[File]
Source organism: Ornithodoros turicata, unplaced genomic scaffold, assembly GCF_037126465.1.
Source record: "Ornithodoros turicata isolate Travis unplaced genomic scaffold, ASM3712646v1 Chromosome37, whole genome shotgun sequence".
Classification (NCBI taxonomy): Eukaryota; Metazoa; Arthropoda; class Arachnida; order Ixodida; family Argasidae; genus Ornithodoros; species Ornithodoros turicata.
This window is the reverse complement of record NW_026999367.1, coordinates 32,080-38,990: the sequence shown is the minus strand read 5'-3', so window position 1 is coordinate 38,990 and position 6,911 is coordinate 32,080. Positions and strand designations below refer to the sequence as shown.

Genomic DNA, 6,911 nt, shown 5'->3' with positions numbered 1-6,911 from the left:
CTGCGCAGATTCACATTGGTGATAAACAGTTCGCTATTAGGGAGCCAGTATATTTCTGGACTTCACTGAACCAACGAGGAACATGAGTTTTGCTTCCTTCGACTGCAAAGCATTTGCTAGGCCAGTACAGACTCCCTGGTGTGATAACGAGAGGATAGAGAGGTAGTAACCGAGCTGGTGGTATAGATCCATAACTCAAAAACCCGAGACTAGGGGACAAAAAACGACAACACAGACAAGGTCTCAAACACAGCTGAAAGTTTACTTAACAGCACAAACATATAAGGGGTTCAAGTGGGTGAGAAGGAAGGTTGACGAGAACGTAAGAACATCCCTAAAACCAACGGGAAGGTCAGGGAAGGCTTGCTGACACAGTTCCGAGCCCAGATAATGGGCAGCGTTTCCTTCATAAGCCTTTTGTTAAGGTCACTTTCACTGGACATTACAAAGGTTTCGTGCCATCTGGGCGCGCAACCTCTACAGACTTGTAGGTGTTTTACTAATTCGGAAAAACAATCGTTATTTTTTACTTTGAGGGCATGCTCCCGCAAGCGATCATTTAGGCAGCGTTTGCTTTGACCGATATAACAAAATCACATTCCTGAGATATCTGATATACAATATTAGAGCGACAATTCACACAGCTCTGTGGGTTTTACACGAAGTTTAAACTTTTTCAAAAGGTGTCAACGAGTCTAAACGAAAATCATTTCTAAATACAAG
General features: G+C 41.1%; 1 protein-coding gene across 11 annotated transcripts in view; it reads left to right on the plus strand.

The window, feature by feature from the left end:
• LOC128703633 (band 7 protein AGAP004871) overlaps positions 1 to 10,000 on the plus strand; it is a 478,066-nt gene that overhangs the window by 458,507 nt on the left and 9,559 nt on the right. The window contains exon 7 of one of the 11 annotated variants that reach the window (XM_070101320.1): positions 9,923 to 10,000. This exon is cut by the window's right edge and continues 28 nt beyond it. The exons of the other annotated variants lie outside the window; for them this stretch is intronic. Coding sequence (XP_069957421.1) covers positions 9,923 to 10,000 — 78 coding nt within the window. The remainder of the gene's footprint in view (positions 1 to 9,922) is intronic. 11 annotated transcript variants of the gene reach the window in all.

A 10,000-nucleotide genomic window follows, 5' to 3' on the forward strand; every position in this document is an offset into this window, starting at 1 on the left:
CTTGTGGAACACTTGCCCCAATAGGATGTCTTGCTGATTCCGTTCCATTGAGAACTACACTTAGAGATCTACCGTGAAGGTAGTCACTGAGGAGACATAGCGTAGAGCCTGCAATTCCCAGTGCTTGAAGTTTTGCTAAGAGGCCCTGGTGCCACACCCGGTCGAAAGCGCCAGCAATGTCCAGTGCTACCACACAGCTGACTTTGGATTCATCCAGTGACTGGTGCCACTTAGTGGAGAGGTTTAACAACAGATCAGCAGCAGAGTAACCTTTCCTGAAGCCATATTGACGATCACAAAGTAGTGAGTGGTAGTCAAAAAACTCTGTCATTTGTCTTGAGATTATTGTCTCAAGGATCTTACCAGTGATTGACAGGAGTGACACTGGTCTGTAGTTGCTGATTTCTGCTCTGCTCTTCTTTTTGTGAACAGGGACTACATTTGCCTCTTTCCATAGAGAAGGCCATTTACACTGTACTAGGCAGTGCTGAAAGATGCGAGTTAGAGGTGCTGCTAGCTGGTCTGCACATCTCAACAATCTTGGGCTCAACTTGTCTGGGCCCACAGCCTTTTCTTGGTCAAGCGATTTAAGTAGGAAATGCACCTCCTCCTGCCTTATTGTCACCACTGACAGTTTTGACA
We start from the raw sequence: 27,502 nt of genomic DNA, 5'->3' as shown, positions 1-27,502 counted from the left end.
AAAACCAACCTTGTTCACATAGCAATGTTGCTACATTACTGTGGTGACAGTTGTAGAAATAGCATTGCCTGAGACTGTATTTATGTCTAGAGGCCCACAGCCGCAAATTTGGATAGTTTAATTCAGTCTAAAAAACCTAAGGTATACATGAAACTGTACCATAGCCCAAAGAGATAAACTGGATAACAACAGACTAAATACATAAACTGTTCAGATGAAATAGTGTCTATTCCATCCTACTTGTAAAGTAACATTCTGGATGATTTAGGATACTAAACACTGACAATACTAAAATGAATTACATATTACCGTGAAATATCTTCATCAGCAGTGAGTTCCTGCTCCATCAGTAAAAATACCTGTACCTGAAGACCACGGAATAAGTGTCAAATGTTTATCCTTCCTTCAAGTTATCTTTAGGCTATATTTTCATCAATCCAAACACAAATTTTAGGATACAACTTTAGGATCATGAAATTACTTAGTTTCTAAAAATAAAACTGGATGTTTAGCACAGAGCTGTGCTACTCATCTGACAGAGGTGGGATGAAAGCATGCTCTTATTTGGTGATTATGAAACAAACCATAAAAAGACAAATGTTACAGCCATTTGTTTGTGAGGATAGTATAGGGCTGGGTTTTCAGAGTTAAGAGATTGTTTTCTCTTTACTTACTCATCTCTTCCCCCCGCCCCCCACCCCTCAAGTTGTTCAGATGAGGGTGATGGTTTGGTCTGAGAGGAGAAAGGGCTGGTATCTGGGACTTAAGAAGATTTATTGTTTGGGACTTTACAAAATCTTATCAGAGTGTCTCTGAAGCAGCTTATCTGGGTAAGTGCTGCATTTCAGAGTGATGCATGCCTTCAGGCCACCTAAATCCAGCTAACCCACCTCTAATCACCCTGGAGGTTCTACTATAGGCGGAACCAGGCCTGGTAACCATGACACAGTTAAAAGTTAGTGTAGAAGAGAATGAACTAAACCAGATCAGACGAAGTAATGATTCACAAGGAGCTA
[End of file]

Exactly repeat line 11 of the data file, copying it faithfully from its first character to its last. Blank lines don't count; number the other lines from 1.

CTTGTGGAACACTTGCCCCAATAGGATGTCTTGCTGATTCCGTTCCATTGAGAACTACACTTAGAGATCTACCGTGAAGGTAGTCACTGAGGAGACATAGCGTAGAGCCTGCAATTCCCAGTGCTTGAAGTTTTGCTAAGAGGCCCTGGTGCCACACCCGGTCGAAAGCGCCAGCAATGTCCAGTGCTACCACACAGCTGACTTTGGATTCATCCAGTGACTGGTGCCACTTAGTGGAGAGGTTTAACAACAGATCAGCAGCAGAGTAACCTTTCCTGAAGCCATATTGACGATCACAAAGTAGTGAGTGGTAGTCAAAAAACTCTGTCATTTGTCTTGAGATTATTGTCTCAAGGATCTTACCAGTGATTGACAGGAGTGACACTGGTCTGTAGTTGCTGATTTCTGCTCTGCTCTTCTTTTTGTGAACAGGGACTACATTTGCCTCTTTCCATAGAGAAGGCCATTTACACTGTACTAGGCAGTGCTGAAAGATGCGAGTTAGAGGTGCTGCTAGCTGGTCTGCACATCTCAACAATCTTGGGCTCAACTTGTCTGGGCCCACAGCCTTTTCTTGGTCAAGCGATTTAAGTAGGAAATGCACCTCCTCCTGCCTTATTGTCACCACTGACAGTTTTGACA